Kefalonia massacre happened exactly seventy years ago. My father Battista is a survivor of that terrible tragedy in which died about 9.000 Italian soldiers (September 1943) killed and exterminated by German Nazis.  I gathered his incredible story in a little book with the title : “Mio padre nell’inferno di Cefalonia” (English translation: My father in the hell of Kefalonia). Beneath you may read an  English abstract of the story. It’s a message for every people in the world. My father loves to repeat: “War is the worst thing in the world. Why are we so stupid to do it?” 

***mio-padre-nellinferno-di-cefalonia

MY FATHER IN THE HELL OF KEFALONIA

 A survivor memory, an unpunished massacre

and the State conspiracy of silence

BY ROBERTO ALBORGHETTI

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My father Battista told me…  A nightmare. This is still for me, Kefalonia. I’m a survivor. I was in that hell from November 1942 to November 1944, along with other 11.600 Italians. After September 8, 1943 – as a result of our refusal to surrender to the German army – about 9-10.000 Italian soldiers were massacred. A terrible massacre, that still remains in my eyes and on my mind. There are so many images about those awful days of terror: stories of war and death, written in the blood of so many young people who pursued the dream of a better Italy. I was nineteen years old when I was assigned to the Divisione Acqui – at 33th Artillery, First group, Second battery – on the Greek-Albanian front, already controlled by German Army. The armistice proclaimed in Italy by general Badoglio (September 8, 1943) changes our destinies. Germans claim our surrender, but they do not offer enough guarantees about Italian troops repatriation. Italian officers called a consultation between the military departments: it’s an unprecedented event in the modern army history. We decide to refuse surrender and not to give our weapons to the germans. And after that, the Apocalypse…

An historical photo: Battista Alborghetti (first on the left) and five fellows in Cefalonia in 1943 before the massacre.

An historical photo: Battista Alborghetti (first on the left) and five fellows in Cefalonia in 1943 before the massacre.

In the early hours of the battle I see my three companions dying. They fall down close to me. Some minutes later, a splinter of a grenade explosion hits my left leg. The Acqui Division – poor in weapons – is destroyed. People who do not succumb in the fighting they become prey of the Wehrmacht. German soldiers rakes the island, inch by inch. I escaped from the capture in a couple of occasions; I hide myself between mules and I repaire inside water pipes in the undergrowth. They capture me on September 21.

About 300 Officers (captains, lieutenats and second lieutenants) were captured and transferred to the sadly known “Red House”, in San Teodoro. Against every principle of the international conventions, they were shot within 36 hours, four people at a time… The corpses, weighed down with rolls of barbed wire, they were then thrown into the sea, sprinkled with petrol and burned in bonfires, whose light illuminated the night, leaving a foul smell in the air.

My companions were loaded onto trucks and taken somewhere: I won’t see them anymore. My friend, the second lieutenant Giampietro Matteri – from Dongo (Como), twenty-two years old – is killed on September 24. The same destiny for another friend, the second lieutenant Pillepich, from Trieste: I still remember the terror in his eyes when, together with eleven companions, he was dragged from the group. Few minutes later we heard the shots of machine guns, followed by cries of pain, yells, invocations. And then other shots. The finishing strokes.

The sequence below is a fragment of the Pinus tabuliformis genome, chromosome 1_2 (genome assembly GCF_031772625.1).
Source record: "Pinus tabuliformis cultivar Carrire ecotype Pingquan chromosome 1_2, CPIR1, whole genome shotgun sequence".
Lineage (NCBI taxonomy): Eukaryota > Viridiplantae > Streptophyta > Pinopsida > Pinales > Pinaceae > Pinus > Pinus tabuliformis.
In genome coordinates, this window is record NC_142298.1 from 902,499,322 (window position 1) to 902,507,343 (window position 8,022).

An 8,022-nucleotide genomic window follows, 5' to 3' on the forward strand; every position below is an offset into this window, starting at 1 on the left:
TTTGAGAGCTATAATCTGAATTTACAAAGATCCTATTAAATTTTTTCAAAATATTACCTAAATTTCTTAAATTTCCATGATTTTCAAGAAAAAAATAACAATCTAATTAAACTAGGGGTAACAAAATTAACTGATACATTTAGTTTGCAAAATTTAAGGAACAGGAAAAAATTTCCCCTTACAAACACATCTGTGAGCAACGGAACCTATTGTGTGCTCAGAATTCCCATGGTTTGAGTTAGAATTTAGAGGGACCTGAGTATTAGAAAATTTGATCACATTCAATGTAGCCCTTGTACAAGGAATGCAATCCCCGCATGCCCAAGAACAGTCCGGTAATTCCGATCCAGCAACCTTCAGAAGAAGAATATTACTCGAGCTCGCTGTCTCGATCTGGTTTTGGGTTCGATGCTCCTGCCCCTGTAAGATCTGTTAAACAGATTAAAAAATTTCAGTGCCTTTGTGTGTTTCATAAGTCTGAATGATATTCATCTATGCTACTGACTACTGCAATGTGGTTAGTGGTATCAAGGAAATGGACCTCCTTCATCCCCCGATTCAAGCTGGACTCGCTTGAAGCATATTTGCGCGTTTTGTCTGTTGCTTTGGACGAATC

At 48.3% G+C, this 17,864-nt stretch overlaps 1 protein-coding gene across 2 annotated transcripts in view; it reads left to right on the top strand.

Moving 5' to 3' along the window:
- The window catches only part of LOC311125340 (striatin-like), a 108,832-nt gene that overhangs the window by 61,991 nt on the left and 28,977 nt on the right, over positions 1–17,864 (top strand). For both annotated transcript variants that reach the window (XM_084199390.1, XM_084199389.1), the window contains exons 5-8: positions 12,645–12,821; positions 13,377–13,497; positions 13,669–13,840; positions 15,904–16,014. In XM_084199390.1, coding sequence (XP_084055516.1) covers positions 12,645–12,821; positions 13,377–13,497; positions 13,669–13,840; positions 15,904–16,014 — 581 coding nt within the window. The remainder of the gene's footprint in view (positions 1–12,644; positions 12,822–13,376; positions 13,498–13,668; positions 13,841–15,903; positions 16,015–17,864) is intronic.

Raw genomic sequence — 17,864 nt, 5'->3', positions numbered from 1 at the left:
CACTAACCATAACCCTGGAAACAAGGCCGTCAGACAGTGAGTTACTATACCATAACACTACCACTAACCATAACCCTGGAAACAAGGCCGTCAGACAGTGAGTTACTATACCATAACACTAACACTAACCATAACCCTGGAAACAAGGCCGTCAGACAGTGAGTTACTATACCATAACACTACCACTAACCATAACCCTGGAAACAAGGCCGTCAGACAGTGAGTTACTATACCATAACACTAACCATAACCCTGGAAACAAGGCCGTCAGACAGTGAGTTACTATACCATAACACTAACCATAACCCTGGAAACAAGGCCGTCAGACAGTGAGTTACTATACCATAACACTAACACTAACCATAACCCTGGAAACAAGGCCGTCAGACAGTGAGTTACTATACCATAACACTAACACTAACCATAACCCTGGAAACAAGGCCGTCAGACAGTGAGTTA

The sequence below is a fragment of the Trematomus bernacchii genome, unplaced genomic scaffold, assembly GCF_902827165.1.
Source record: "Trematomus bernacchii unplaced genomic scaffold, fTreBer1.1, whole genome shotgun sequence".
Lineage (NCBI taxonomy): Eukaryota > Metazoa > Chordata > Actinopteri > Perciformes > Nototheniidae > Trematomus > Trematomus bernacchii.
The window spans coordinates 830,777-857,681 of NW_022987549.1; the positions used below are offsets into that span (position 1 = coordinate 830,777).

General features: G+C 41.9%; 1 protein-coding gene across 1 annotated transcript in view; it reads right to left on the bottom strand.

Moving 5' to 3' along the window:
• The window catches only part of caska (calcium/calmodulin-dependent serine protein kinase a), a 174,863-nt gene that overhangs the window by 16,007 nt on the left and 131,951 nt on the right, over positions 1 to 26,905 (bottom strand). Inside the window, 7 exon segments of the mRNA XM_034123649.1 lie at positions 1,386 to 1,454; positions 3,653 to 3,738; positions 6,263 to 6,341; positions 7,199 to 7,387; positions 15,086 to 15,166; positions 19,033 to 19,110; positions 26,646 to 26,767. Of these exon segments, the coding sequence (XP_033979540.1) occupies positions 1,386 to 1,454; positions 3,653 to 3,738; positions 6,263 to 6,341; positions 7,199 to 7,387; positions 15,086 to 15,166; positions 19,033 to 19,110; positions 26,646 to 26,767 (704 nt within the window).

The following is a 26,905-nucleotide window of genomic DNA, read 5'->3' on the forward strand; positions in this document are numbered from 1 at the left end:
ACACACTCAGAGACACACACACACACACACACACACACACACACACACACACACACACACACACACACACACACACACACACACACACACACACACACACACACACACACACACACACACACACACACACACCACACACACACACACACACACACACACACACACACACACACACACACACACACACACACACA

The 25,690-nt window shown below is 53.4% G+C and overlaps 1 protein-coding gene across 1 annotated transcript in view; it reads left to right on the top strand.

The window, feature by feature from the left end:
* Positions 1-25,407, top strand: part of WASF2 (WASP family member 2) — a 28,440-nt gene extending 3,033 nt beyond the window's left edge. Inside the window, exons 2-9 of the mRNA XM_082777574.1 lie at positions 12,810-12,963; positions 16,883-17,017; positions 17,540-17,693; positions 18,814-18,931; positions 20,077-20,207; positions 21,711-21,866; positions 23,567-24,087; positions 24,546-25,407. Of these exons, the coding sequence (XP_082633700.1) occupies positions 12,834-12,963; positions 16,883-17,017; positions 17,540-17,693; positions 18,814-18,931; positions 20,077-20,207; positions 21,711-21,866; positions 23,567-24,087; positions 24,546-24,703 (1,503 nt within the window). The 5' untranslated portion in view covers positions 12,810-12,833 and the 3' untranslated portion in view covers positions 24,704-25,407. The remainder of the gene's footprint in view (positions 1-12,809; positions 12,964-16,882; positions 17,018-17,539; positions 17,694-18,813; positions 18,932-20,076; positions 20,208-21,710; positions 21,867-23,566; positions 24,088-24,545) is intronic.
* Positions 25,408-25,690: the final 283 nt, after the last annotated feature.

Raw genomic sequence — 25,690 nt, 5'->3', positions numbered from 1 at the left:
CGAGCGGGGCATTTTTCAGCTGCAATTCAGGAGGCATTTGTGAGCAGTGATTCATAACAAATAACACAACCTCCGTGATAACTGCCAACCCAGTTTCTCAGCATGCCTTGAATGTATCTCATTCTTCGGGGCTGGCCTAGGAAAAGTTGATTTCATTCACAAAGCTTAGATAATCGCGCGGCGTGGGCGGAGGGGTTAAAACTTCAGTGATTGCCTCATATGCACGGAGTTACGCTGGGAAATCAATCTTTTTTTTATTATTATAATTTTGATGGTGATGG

At the concentration camp we were treated worse than beasts. In the morning, Wehrmacht officers assembled us, offering – as they were saying – “the chance to return to Italy”. But I always said to myself: if they want to kill me, I prefer that they do it here. We now know: who accepted that proposals were shot. They were shipped on steamers, as easy targets for Stukas airplanes or for floating mines. It’s what that happened to my compatriot, Ferdinando Mangili. He climbed aboard of one of those ships that were full of soldiers who looked forward to reach home… But the ship was sunk off and the waves returned the corpses… The Germans forced me to bury the dead, all around the island. Chaplain father Luigi Ghilardini and I, we recomposed corpses or what was left of bodies mangled by bullets and then devoured by ravens and vultures…

One day the nazis picked up us suddenly and they brought us in the square of Lixouri, where they deployed 13 Greeks accused of being partisans. Those poor people were hunged under our eyes. It happened that one of them – because of a broken rope – fell to the ground. He was still alive. Nazis soldiers took him and hung him again… If at that moment I had been given a stab, I would release even a single drop of blood, so I was shocked.

In October 1944, nazis abandoned Kefalonia: they were moving to other fronts. We remained on the island for nearly a month, as forgotten people. We scanned the horizon, waiting for a ship. We wanted to end this terrible experience. Finally on November 13, the Garibaldi and Artigliere ships landed to Argostoli ‘s port. We embarked to Taranto, but to be back home I will have to wait till June 5, in 1945. The war stole me everything but the joy to be back home, as well as the inability to forget Kefalonia, the dead, the extermination, the ferocity.